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Another glorious gaffe as the Duke of Edinburgh remarks 'You didn't design your beard very well, did


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Another glorious gaffe as the Duke of Edinburgh remarks 'You didn't design your beard very well, did you...'



By Christopher Leake and Helen Dowd, Mail on Sunday Reporter

Last updated at 4:10 AM on 23rd August 2009



Prince Philip has never been shy about expressing his opinions on a huge range of subjects – often with cringe-making results.


But now he appears to have put his foot in it again, over his views on goatee beards.


At a recent Buckingham Palace garden party, the gaffe-prone Royal was chatting to a guest and struck up conversation by asking what he did for a living.


article-1208430-00D1993000000578-469_468x396.jpg Royal opinion: The Duke of Edinburgh joked that a designer sporting a goatee had not done such a good job on his own face


The man, one of 8,000 guests hoping to meet the Queen and other members of the Royal Family, replied: ‘I’m a designer, sir.’


The 88-year-old Prince is said to have replied: ‘Well, you didn’t design your beard too well, did you?’


The remark, made at a garden party on July 21, left the guest speechless but his embarrassment didn’t end there.


The Duke of Edinburgh – who wore a beard as a young man – was then overheard saying: ‘You really must try better with your beard.’


A source said last night: ‘When Prince Philip made the comments, nobody could quite believe it.


‘It was almost certainly meant as a joke, but for some reason he must have a thing about goatee beards.


‘The man with the beard was a bit taken aback. I don’t think he was famous, but he’ll certainly remember his day at the Palace.’










Ghastly: Leonardo Di Caprio (left) and Hopeless: Johnny Depp (right)








Good grief: Colin Firth (left) and No Good: Sean Connery (right)



article-1208430-003F549600000258-542_468x470.jpg Is that me? The Duke of Edinburgh in Gambia in 1957


David Dade, spokesman for The British Beard Club, said: ‘Even if you are the Queen’s consort, there’s no excuse for being rude – although I suppose he has a rather grumpy reputation and perhaps he wants to keep it up.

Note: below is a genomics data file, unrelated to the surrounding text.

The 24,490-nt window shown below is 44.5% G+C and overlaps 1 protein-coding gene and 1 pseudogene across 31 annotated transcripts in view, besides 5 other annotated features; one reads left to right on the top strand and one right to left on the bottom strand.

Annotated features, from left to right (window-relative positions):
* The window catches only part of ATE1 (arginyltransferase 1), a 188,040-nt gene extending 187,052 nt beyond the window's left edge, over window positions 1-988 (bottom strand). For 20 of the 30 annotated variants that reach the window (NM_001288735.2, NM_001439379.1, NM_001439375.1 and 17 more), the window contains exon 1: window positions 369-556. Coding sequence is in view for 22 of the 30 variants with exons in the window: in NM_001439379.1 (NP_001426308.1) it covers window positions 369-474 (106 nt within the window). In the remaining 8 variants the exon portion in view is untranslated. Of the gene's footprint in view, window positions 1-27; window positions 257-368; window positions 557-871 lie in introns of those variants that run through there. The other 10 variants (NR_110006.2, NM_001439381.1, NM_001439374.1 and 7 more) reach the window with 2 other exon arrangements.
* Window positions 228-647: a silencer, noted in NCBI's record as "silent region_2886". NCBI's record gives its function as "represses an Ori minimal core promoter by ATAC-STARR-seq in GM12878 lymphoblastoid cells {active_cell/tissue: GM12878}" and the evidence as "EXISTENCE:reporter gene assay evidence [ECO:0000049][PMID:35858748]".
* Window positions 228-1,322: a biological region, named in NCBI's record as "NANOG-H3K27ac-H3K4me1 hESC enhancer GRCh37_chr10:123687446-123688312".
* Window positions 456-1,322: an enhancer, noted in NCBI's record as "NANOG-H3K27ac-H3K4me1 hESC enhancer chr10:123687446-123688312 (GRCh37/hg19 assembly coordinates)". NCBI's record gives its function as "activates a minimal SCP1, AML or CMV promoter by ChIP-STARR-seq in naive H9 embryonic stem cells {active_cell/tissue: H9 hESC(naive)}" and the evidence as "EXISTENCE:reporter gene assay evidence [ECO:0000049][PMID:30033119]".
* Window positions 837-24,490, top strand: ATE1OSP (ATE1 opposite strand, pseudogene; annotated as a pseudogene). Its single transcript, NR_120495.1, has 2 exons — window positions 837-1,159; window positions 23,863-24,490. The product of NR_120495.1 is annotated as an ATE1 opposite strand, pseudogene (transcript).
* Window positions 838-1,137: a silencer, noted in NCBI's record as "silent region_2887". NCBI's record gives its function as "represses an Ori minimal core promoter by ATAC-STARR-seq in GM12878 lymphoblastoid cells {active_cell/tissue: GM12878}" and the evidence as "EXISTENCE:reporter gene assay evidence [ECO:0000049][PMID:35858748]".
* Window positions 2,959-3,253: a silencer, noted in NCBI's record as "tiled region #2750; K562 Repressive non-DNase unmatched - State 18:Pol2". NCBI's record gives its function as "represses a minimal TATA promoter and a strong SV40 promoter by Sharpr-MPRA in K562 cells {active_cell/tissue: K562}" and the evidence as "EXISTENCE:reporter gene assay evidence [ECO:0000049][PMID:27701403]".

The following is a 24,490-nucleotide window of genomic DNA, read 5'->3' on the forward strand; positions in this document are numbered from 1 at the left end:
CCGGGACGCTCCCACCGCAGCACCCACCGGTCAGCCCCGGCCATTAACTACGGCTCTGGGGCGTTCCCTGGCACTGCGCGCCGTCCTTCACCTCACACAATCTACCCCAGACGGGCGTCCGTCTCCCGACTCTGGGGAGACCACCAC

‘You would not comment on a woman’s hairdo in this way – you’d never get away with it.


‘I suppose the goatee is mocked a little because it’s considered a 'fashionable' beard.


‘Men who opt for this style probably do so because they imagine it’s the most facial hair they can get away with, and because they think they can keep it neat with trimming, rather than a full beard that can look unkempt if not cared for.’


According to Allan Peterkin, author of One Thousand Beards: A Cultural History Of Facial Hair, the clipped goatee first became fashionable in the Sixties but the style dates back to the ancient Egyptians.


In the Sixties it was, Peterkin says, ‘a beatnik look sprouted in jazz clubs’, popularised by musicians Dizzy Gillespie and Charlie Parker.


The writer predicts, however, that the style is set to become ‘the equivalent of the middle-aged ponytail’, despite Hollywood actors such as Brad Pitt and Johnny Depp having sported the style of late.


Long-term wearers of the goatee are, however, somewhat less fashionable, and include comedians Bill Bailey and Billy Connolly, who regularly dyes his in bright colours.


article-1208430-003957E500000258-294_468x422.jpg Designer stubble: The Duke of Edinburgh sported a beard during his active service during the war


Welsh singer Tom Jones has made the goatee part of his trademark look for many years.


And Ricky Gervais opted for the style when playing hapless and embarrassing boss David Brent in The Office.


Ironically, the Queen’s physician Dr Timothy Evans sports a goatee. The doctor – who offers a range of alternative herbal, aromatherapy, acupuncture and reflexology treatments to his wealthy private clients – is medical director of the Harbour Club gym at Chelsea, West London, once frequented by Princess Diana.


He also works as an on-set medic on Hollywood movies.


Prince Philip is notorious for his public gaffes and over the years has offered his own unique advice to people all over the world.


On a State visit to China in 1986, he told British students: ‘If you stay here much longer, you’ll all be slitty-eyed.’


As dole queues grew in 1981, he said: ‘Everybody was saying we must have more leisure. Now they are complaining they are unemployed.’


Once, he asked a Kenyan dancer during a State visit: ‘You are a woman, aren’t you?’

On another occasion he asked a student who had been trekking in Papua New Guinea: ‘You managed not to get eaten, then?’


Speaking to a driving instructor in Oban, Scotland, he asked: ‘How do you keep the natives off the booze long enough to get them through the test?’


A Buckingham Palace spokesman said last night: ‘We never comment on private conversations.’


Read more: http://www.dailymail.co.uk/news/article-1208430/Another-glorious-gaffe-Duke-Edinburgh-remarks-You-didnt-design-beard-did-.html#ixzz0OzvyQcQY

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